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Martin Gubbins

 

Time and Visual Poetry

I will describe three ways in which time becomes an important element of my practice as a poet.

1) Representations of time: One of the most distinctive, boring and annoying features of modern life is that everything is determined by certain timings. An efficient society is one in which things are done in accordance with schedules. Public transport works according to timetables. Labour productivity relies on more or less fixed hours. Even domestic life is dominated by machines that function on the basis of processes with established durations. As in every state of captivity, we are both trapped by time and we depend on it to survive. Some of my poetry is very figurative, and one of the things I have been trying to represent is how these faces of time the monster show themselves to us and determine how we live. For the poem Inside the Microwave [still version / movie version], for example, I recorded one of its possible readings, which has the same time length of some cooking or heating processes in a microwave oven: 3:43 minutes. Thus, the reading got as fixed as the text and anyone turning the recording on can actually witness its automatic performance. The poem becomes a frozen meal as it were, and the time spent waiting for it to be heated/performed acquires poetic significance. Moreover, the point of view of the poem is set within the machine, looking at the outside. Thus, the oven becomes a metonym of our living surrounded by microwaves of various sorts (radio, TV, mobile phones, etc.) and ruled by timings of all kinds. However, the duration of the poem is not only a time of waiting but also a time of transformation. Something does happen inside the belly of this microwave/whale. The poem starts to dissolve. Its letters/molecules start to move, heat and melt, and whatever or whoever we can imagine is in there will not be just spitted out; it will move, heat and melt as well.

 
2) Time and structure: Time relates to structure because of the relationship between poetry and rhythm. “Rhythm is a form cut into TIME” Pound says in the ABC of Reading, and he adds that “the writer of bad verse is a bore because he does not perceive time and time relations.” I agree, but Pound is thinking mostly on versification here, which is the means traditionally used by poets to solve the challenges of rhythm. I have been using visual forms, instead of or in addition to versification, to create not only visual shapes but also patterns of rhythm. In The Naked Snaked Snakes, for instance, I could not have represented the decomposition of the skin of a snake by writing in verse only. In addition, this visual configuration gives to each part of the poem a particular rhythm. Prosody studies emphasize that some formal design is the sine qua non of verse. Poetry used to achieve this by means of metric writing. However, the metre is a submorphemic principle of order that not always gives a general composition/appearance to the poem, for both sound and visual purposes. This is why I have explored other resources to charge my words with meaning, like sound, shape, size, weight, position, absence, blur, distortion and movement. Of course, there is nothing new in this approach. I will mention two examples. In the beginning of the 20th Century, the Italian Futurists attempted to convert the page “from a neutral surface holding neutral graphic signs, into a dynamic field of typographic and sonographic forces.” (Steve McCaffery, “Sound Poetry: A Survey”, in Sound Poetry: A Catalogue, Toronto: Underwhich Editions, 1978.) The same is crucial for the Brazilian Noigrandes' poets, for whom “concrete poetry begins by being aware of graphic space as structural agent. Qualified space: space-time structure instead of mere linear-temporistical development” (“Pilot Plan for Concrete Poetry”, 1958, in www.ubu.com/feature /papers/feature_noigandres01.html.) As a poet, I find extremely difficult to escape from form, and any reaction to form is expressed in another set of forms. What is interesting is the search for forms that are not detachable from the poem to which they belong, forms that cannot be used with the same effect in any other poem.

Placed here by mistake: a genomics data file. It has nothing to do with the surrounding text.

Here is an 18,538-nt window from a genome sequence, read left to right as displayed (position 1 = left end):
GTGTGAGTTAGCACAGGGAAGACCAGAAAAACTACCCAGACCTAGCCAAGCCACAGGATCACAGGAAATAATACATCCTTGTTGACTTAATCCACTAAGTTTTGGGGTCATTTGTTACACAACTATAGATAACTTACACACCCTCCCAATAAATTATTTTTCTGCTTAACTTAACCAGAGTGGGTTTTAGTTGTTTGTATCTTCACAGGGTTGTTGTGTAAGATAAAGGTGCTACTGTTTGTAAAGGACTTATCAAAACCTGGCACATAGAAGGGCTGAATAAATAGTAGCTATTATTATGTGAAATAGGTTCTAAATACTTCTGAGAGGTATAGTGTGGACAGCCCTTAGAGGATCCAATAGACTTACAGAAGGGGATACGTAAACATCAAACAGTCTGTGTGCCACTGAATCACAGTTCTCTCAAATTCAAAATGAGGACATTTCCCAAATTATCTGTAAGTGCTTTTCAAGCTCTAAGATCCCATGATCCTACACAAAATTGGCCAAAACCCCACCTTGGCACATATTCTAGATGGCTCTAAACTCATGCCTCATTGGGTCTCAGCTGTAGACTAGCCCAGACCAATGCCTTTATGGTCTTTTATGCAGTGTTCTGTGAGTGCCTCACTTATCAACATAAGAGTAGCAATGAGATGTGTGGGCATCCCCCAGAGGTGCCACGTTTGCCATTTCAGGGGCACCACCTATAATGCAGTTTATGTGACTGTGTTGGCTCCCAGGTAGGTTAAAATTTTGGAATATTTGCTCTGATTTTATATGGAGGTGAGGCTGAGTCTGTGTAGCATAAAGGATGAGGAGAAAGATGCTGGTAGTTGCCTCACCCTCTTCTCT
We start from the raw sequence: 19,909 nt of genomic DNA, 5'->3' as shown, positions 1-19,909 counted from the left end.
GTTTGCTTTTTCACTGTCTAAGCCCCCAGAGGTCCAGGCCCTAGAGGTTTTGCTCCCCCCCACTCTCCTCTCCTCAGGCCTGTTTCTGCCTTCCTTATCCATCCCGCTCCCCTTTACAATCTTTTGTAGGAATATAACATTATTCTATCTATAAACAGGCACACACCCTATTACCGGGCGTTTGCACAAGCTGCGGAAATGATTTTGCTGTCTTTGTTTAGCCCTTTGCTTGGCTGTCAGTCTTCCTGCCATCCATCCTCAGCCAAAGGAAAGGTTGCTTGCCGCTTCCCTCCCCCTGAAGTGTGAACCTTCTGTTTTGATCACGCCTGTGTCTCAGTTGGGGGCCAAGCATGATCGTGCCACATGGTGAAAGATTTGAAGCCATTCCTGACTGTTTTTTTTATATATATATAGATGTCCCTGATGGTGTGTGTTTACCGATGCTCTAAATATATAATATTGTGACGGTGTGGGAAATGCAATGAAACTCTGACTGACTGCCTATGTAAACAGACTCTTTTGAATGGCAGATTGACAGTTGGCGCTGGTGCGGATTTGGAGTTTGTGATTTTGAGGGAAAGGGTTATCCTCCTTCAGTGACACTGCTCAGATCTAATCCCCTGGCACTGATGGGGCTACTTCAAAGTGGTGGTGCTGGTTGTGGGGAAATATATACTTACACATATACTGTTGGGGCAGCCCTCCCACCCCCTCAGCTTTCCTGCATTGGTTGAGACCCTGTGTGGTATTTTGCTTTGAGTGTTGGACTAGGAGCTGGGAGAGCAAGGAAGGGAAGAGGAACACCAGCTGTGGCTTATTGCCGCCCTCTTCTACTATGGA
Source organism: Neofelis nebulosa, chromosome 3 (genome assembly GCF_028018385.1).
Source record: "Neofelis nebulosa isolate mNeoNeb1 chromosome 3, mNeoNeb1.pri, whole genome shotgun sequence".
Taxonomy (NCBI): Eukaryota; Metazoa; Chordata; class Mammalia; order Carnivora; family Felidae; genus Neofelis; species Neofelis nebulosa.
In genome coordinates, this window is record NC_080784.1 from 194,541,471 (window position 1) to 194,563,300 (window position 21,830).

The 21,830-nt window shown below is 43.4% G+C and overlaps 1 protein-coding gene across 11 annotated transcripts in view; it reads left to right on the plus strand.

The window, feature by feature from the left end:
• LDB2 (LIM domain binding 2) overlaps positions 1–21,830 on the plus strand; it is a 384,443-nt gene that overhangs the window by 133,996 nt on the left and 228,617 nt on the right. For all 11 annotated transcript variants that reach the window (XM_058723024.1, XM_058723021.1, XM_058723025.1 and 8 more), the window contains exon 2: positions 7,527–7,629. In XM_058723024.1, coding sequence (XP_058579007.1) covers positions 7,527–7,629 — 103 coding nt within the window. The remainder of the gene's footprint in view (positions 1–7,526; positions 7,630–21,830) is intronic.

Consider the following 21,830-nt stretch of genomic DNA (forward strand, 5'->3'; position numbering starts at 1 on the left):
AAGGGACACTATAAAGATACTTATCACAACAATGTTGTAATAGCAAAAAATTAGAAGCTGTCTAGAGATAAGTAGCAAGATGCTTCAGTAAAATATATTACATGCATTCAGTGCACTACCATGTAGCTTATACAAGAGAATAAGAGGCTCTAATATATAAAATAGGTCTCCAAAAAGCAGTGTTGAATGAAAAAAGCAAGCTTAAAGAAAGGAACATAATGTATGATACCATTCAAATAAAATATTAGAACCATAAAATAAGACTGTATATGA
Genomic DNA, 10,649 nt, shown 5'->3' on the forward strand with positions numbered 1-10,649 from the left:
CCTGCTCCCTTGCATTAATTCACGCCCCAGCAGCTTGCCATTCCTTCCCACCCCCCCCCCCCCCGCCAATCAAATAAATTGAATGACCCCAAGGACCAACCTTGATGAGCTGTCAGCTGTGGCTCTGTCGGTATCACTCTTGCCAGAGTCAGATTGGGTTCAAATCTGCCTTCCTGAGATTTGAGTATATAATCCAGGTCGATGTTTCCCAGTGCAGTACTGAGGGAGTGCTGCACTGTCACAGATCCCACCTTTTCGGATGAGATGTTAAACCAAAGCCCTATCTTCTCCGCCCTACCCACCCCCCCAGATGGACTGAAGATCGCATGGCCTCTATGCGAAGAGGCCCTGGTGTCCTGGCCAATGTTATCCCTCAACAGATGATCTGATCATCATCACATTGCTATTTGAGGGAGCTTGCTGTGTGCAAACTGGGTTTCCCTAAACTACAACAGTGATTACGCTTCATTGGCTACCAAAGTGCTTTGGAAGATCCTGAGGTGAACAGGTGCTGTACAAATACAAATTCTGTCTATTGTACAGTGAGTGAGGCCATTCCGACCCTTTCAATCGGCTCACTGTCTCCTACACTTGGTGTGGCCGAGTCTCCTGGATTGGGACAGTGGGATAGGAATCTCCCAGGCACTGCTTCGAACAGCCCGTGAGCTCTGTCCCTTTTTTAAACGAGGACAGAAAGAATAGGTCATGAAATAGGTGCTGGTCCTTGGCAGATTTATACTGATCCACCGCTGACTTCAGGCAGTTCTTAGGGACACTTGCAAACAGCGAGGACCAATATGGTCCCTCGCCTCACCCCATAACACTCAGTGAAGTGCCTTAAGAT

3) Time and performance: The importance of time also appears at the moment of the performance. Metrical poetry relies almost exclusively on the aural for its prosodic deployment. This makes possible to know how to read a poem, because there are patterns ordered by more or less recognisable sets of rules. In contrast, poems that rely on the visual open the range of possible readings, making the performance an essential part of the process of creation, the process of creation a continuous exercise and the poem a product that changes in time. Not only in time, but also conceptually. The poem becomes a creature uneasy to label. The line that could eventually divide visual and sound poetry, for example, becomes insignificant, and strongly visual-oriented pieces become sound-oriented performances. This happens with my Transport System. I use to read the text with which I composed the image from beginning to end, but the poem can be read (and not read) in many different ways. In multivoice performances of this piece for instance, some of the poets started to read different lines of the poem/map, while others were spelling out isolated letters found on it, making a visual poem become a sound piece.

London, June 2003
Martín Gubbins is a Chilean poet.

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